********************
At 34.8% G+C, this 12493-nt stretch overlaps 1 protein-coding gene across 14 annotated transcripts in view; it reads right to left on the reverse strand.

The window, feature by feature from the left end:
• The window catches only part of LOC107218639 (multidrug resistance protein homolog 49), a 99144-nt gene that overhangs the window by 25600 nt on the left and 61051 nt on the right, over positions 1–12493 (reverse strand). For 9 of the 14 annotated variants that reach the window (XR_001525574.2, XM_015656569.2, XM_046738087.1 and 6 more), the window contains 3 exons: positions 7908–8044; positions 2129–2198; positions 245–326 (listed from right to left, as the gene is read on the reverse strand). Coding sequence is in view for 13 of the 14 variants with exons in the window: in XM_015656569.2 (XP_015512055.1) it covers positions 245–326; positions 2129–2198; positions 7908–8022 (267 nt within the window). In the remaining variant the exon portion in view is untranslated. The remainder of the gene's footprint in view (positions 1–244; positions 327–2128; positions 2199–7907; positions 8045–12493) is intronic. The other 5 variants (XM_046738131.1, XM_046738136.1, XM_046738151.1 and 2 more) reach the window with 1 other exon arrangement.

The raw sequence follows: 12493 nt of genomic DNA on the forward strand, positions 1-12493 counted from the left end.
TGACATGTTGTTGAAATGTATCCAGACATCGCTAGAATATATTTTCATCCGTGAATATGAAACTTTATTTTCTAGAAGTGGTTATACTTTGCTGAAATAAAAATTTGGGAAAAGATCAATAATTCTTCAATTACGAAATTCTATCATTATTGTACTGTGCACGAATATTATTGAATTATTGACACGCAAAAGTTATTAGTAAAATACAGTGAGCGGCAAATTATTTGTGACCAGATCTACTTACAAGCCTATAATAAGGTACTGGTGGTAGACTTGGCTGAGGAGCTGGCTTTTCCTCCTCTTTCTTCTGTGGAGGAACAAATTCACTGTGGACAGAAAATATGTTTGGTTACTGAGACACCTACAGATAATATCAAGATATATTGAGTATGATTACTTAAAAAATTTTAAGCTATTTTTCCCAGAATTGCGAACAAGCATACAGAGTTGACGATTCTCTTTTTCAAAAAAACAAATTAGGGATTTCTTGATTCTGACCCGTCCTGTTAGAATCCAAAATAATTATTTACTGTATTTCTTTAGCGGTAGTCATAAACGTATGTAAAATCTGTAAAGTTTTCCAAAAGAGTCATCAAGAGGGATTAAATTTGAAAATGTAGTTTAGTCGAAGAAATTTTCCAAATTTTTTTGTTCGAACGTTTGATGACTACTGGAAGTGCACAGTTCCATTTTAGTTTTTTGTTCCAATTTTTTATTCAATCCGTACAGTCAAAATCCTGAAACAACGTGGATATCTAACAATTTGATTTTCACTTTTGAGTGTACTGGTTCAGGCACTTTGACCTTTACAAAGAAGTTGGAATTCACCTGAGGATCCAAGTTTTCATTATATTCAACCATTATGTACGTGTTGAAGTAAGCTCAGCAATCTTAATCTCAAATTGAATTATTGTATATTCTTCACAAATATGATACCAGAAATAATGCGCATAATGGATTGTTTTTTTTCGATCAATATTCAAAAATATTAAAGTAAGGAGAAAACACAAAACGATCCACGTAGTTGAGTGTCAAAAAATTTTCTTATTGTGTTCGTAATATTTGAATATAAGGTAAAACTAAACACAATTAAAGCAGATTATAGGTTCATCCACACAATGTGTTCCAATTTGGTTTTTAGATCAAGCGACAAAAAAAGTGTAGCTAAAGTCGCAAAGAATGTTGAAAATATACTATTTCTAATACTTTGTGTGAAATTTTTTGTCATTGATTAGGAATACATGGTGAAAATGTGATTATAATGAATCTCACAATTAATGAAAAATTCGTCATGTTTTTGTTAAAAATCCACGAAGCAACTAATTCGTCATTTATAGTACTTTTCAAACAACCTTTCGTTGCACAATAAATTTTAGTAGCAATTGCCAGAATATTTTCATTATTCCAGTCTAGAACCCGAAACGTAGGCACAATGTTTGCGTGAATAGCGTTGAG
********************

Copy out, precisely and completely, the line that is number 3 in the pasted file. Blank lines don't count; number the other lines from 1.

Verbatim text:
• The window catches only part of LOC107218639 (multidrug resistance protein homolog 49), a 99144-nt gene that overhangs the window by 25600 nt on the left and 61051 nt on the right, over positions 1–12493 (reverse strand). For 9 of the 14 annotated variants that reach the window (XR_001525574.2, XM_015656569.2, XM_046738087.1 and 6 more), the window contains 3 exons: positions 7908–8044; positions 2129–2198; positions 245–326 (listed from right to left, as the gene is read on the reverse strand). Coding sequence is in view for 13 of the 14 variants with exons in the window: in XM_015656569.2 (XP_015512055.1) it covers positions 245–326; positions 2129–2198; positions 7908–8022 (267 nt within the window). In the remaining variant the exon portion in view is untranslated. The remainder of the gene's footprint in view (positions 1–244; positions 327–2128; positions 2199–7907; positions 8045–12493) is intronic. The other 5 variants (XM_046738131.1, XM_046738136.1, XM_046738151.1 and 2 more) reach the window with 1 other exon arrangement.